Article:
James: Machines understanding it — that gets us back to Google aspect by constructing the page better it gives a stronger signal to search engines about what you intended — an aside — this is not the main focus of this content, this page. So you do not need to worry about all the keywords in that one or you don’t need to muddy the search by including that information — just focus on the main article, this is what I am talking about.

Per: So given everything that it is good for it is quite worrying that we are not spending more and more time on this and having more discussions across the different competencies, across developers, interaction designers, even the business and designers about how do we structure a page both visually but also programmatically.

James: I think the semantic elements is a real significant and important central theme for our work in producing great websites or web products.

Per: Definitely.

James: To go back to the article I pulled out for this. I like this article on search on SEMrush which is the secrets of… You’ve scrolled away from the title so I can’t read it, The secret of semantic HTML5 for document structure. The reason why I like it is because it is visual. It has got a lot of nice images showing you how you can structure up a page, how a page can be broken down into different sections. As well as images there are also texts that do a good job describing it too.

Per: Exactly so if you are an UX designer and you have no idea what we are talking about this article gives you a great overview and a quick introduction to how a page is structured to make HTML5.

James: And going back to Alan Cooper saying designers don’t need to code. I think you could argue that the semantic structure of a page isn’t coding.

Per: And that is what I am thinking as well it’s not coding.

James: I think a designer of any flavour can learn things like header, main, section, article, body, footer and so on because these are things we are designing anyway. Interaction designers are designing navigation. If you are an information architect you are really going to love this because this is informational architecture.

Per: and I mean you need to understand the material that you are working with to be able to make good solutions.

James: I see this as a communication tool.

Per: The big question is what is your answer? Do we make the logo H1 or not?

James: Damn it! I actually think I don’t really mind. I mean I can have it…if it is the most important and relevant heading in the section it’s in, which is the header I guess, then I am fine with it being h1.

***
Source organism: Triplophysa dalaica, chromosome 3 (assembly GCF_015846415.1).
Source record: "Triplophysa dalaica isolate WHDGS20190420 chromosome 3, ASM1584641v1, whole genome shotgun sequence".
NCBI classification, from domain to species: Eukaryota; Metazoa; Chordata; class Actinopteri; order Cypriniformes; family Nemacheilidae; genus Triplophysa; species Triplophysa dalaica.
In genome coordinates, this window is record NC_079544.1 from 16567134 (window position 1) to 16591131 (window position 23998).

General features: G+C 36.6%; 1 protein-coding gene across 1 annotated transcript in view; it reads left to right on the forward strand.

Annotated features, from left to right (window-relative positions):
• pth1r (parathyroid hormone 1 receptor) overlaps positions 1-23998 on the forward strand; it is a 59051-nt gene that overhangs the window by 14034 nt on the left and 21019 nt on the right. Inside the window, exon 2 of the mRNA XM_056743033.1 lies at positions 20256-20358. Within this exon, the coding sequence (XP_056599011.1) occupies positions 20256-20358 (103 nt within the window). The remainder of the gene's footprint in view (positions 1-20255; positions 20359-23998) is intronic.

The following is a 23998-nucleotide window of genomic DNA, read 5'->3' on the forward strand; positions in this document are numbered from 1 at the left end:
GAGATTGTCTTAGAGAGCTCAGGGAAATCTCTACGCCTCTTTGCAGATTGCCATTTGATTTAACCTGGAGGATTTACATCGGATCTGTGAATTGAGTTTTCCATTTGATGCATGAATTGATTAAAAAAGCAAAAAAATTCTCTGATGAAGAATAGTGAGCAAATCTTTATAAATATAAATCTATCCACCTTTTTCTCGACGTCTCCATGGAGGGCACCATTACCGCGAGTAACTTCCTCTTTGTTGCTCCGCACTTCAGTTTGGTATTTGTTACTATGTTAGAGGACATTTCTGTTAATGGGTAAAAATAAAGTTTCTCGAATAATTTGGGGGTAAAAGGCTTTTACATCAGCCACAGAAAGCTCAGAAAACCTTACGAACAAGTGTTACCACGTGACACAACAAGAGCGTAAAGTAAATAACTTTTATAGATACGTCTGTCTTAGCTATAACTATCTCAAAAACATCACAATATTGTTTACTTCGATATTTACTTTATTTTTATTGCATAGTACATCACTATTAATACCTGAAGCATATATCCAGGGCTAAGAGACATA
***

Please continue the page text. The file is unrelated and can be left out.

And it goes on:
Per: I think 6/7 years ago if you would have asked me I would have said on the front page on the very start page, on the home page you can have the logo as the h1 but on pages below that you would want to have the title of the article or the title of the page as the h1 because that would be quick access for anyone using the screen reader.

James: I would agree with you. I am actually going to amend what I just said but on the start page I probably would have it as the h1 but on the other pages I would be tempted to have it as the h2. But have the h2 as the first — now we are getting really, now we are getting properly into the semantics.

Per: Yes it is semantics but it is also about structure and how relevant is the content to the person reading the page.

James: And also design because if you are looking at the design of the page. If I want a blog article then I’m going to visually expect the main title heading to be probably the biggest text on the page. That is normally what you do and it is deeply rooted in the design philosophy I guess of presenting information, and the logo it is secondary.

Per: Yes.

James: So h2 putting is a lower rank of heading then fine it is allowed to be h2 in the header as long as there is not anything outranking it there.

Per: I am glad we figured this out.

James: I am glad we did too after nearly 30 years there is an answer.


Per: So before jumping into article 2 this is actually also based on a recent experience where I was on my iPad and I was going to buy something quite expensive and coming though the checkout I realized after I pushed next that I actually do have an account on this website but I had no idea what my password was.

But of course being the geek I am I do have a password manager. Remember I was on my iPad so what I tend to do was double tap on my home button, go into the other application which is my password manager, copy the password — which is really complex. I like to keep my passwords complex I have no idea what most of my passwords are. I find them in my password manager that’s how they stay secure. Copy it. Return to the other application which now is full screen on my iPad, tap on the field and paste. Nothing happens; I tap again because that is what you do when something does not work you try it again as if the computer has not worked.